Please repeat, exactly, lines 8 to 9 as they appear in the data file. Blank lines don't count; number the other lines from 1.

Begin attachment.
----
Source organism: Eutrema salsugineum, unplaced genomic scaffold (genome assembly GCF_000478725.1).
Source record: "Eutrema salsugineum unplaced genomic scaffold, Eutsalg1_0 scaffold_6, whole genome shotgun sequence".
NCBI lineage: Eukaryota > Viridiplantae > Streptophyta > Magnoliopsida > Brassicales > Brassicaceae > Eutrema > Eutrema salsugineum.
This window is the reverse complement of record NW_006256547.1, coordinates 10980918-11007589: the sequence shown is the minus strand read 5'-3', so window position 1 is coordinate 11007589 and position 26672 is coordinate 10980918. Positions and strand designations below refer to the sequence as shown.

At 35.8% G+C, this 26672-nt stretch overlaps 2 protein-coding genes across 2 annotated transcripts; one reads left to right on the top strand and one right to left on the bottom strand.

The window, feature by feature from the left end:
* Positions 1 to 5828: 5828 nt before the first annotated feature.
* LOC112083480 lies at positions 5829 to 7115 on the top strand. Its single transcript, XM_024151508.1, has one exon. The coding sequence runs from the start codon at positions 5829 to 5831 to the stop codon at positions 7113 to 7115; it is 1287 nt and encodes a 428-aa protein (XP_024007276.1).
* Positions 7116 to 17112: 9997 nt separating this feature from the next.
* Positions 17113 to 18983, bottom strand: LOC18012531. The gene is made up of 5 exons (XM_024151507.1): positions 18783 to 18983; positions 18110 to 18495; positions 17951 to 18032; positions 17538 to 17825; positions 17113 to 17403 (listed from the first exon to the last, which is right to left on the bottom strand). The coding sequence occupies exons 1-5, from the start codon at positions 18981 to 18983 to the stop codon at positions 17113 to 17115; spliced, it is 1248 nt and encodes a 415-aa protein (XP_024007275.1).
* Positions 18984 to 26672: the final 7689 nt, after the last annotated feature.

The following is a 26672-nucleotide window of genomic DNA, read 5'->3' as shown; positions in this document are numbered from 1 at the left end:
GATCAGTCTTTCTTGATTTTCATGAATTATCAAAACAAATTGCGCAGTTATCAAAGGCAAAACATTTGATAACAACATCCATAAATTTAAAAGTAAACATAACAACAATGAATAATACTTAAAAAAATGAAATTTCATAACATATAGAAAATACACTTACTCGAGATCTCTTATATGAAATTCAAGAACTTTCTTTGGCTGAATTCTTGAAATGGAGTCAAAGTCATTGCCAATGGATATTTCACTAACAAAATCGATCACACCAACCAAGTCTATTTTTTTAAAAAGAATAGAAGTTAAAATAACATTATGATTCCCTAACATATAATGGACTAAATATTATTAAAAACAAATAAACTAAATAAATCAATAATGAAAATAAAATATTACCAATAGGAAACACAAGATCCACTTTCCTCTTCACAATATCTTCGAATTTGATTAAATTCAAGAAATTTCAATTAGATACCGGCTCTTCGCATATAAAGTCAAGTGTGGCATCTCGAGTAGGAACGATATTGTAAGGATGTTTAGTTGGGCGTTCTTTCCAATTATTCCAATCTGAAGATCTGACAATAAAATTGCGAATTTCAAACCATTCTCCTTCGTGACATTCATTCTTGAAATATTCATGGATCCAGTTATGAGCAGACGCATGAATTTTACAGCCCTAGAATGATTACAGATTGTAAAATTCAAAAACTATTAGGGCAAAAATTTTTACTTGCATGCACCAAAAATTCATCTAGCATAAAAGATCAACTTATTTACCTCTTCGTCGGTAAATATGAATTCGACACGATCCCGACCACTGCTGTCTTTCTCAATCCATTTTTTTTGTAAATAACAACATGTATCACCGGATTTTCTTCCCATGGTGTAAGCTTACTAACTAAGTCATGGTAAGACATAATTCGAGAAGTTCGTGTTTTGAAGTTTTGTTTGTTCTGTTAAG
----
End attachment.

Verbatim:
* LOC112083480 lies at positions 5829 to 7115 on the top strand. Its single transcript, XM_024151508.1, has one exon. The coding sequence runs from the start codon at positions 5829 to 5831 to the stop codon at positions 7113 to 7115; it is 1287 nt and encodes a 428-aa protein (XP_024007276.1).
* Positions 7116 to 17112: 9997 nt separating this feature from the next.